Reimagining Retirement: Encore Careers At Any Age

PRC Title settlement reverse mortgages

For many people, the seventh and eighth decades of life are a work renaissance, as a recent New York Times piece makes clear. And while older adults, particularly women, do need the money, many members of this seasoned, savvy cohort are having “way too much fun” to retire.

Consider Laura, 71, who’s on the verge of her fourth career. She was a technology pioneer in the 1960s, and after thirty years in the field made a 180-degree pivot to run a retreat center. At 62, she took the Waldorf teacher training and became certified as a Waldorf teacher; she tutors students out of her home. She’s thinking her final career reinvention will be as an editor. But given how young, healthy and unpasteurized she is, who knows?

Look at Erni Stollberg, who became a model and Instagram sensation at 95. That redefines “aging with style” — just like model Lauren Hutton, a Calvin Klein underwear model at 73.

Then there’s Ed, 70, who has been running his high-end wood finishing business for 45 years. He’s tired of the high stress, of customers with 28-room houses bleating, “This shade of stain isn’t quite right…” He’s remodeling his own house and plans to rent it out and live in the granny unit, which will provide an income stream (and there’s always the reverse mortgage option for later on). How will he spend his newfound time and freedom?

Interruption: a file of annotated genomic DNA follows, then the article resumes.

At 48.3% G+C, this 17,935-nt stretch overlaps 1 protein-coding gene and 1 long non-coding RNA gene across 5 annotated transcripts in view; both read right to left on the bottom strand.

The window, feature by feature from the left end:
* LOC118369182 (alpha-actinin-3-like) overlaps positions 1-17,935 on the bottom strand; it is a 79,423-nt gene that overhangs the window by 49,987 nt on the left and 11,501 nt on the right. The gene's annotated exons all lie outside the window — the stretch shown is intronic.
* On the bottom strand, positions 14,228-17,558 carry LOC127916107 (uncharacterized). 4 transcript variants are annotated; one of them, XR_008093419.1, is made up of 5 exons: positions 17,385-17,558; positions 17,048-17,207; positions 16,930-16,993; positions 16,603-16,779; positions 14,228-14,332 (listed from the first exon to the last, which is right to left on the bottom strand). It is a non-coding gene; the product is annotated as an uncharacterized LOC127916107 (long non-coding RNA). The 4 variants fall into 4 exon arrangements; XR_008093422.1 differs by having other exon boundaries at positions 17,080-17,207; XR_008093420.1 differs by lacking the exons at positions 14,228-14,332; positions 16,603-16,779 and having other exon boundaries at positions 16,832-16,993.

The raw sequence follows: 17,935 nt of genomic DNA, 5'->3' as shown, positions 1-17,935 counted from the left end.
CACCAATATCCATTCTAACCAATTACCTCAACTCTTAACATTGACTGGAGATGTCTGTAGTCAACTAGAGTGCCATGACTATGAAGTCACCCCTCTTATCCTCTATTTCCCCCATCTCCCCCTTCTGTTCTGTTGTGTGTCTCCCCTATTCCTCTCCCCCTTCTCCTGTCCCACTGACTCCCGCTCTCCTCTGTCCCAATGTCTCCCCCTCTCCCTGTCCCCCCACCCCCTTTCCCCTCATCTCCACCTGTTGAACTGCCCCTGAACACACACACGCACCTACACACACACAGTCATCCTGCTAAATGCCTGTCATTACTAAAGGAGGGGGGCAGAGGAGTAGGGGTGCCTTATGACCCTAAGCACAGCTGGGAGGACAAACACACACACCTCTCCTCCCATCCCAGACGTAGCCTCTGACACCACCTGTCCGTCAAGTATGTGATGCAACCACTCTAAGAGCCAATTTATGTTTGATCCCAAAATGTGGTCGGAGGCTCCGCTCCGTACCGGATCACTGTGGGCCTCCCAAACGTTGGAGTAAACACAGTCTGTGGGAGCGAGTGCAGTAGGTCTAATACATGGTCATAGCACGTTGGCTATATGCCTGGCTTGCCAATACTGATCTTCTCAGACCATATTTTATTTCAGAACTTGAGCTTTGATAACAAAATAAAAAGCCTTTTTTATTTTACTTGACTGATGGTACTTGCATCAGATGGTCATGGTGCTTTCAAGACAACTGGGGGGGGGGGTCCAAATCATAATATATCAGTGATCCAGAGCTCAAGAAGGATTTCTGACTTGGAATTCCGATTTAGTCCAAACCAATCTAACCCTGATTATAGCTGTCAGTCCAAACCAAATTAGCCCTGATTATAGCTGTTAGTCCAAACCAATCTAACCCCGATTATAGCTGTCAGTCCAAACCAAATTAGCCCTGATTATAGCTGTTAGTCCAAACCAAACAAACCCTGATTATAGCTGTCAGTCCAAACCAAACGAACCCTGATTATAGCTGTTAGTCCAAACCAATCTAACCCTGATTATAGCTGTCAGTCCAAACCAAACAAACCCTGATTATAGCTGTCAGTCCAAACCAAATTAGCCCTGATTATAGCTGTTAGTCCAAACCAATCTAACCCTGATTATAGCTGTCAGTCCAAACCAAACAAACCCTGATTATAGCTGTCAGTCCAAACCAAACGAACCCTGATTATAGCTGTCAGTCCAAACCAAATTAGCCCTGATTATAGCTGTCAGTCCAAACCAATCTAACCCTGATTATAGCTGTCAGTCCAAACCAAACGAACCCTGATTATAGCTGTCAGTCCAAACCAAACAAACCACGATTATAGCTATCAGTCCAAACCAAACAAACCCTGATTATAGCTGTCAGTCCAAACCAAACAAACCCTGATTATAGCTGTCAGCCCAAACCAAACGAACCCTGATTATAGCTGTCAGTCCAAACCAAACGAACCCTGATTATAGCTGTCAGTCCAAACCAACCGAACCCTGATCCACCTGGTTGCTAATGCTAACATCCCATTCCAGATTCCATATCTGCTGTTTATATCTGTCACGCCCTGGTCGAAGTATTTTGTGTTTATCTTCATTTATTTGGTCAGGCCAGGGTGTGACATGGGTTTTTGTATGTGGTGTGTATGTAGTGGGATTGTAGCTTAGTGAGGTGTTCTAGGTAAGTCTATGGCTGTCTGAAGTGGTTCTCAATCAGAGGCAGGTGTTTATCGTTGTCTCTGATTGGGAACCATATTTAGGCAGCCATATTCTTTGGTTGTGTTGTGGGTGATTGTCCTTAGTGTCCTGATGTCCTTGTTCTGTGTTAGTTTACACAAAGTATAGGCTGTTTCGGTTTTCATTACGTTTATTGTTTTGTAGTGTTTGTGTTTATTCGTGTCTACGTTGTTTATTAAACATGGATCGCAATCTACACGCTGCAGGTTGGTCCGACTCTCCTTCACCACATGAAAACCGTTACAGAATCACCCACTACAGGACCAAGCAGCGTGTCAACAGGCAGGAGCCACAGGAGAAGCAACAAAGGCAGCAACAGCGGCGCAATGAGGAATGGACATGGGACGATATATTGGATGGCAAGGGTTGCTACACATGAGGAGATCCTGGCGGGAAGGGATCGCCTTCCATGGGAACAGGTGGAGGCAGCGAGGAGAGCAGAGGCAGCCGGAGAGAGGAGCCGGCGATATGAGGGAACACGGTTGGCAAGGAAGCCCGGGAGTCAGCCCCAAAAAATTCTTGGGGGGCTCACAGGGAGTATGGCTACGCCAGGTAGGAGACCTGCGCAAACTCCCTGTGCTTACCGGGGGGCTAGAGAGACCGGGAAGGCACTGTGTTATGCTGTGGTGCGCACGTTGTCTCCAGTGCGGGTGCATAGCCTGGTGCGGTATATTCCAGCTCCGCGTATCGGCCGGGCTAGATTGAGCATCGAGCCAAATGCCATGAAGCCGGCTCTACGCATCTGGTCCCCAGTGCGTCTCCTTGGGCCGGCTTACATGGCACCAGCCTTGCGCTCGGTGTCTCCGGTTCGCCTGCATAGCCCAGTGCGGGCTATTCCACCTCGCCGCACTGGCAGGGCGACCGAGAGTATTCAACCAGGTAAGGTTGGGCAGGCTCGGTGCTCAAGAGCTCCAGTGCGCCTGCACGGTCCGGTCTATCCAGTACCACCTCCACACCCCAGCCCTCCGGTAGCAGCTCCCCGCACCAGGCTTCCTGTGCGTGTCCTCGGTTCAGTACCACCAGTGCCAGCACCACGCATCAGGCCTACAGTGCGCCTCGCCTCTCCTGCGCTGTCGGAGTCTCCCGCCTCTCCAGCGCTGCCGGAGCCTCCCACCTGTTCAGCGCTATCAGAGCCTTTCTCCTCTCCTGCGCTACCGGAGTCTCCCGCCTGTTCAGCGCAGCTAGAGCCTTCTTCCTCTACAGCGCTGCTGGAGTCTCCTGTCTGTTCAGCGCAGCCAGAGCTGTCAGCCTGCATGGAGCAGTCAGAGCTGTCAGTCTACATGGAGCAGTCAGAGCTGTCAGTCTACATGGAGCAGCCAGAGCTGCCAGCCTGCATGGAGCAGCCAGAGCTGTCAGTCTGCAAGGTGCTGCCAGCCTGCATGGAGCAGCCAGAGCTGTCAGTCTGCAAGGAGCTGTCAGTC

“I’m going to sell tamales, either from a food truck or a stand,” he enthuses. It seems like a radical shift, but to Ed, the main ingredient is a lack of stress. “People love tamales, and that’s all I’m going to sell. They’ll come to me because they love what I’m selling. It’s a win-win.” And a retirement plan quite distinct from what a 70-year-old might have done just a generation ago.

reverse mortgage newsThe Not-So-Quiet Revolution 

Several years ago, when encore careers exponent Marc Freedman wrote about how mature adults are navigating the new stage beyond midlife, the idea of pressing the reset button and jumping into a whole new chapter was fairly unusual.

Now the avant-garde has hit the mainstream. Dorian Mintzer, a leading-edge Boomer at 71, created Revolutionizing Retirement when she realized her retirement was very different from that of her parents: a journey, as Laura, Erni, Ed and many others exemplify, and not a destination. Retirement reinvention isn’t static — and it needn’t be serial.

Mintzer has a “portfolio career” as a retirement/money/relationship coach, consultant, speaker, writer and teacher who works with individuals and couples to navigate pre-retirement and retirement transition issues. Too many women are frustrated by a spouse’s loose ends once he or she retires and is under foot all day. Mintzer’s maxim appeals to her cohorts: “I married you for better or for worse, but not for lunch.”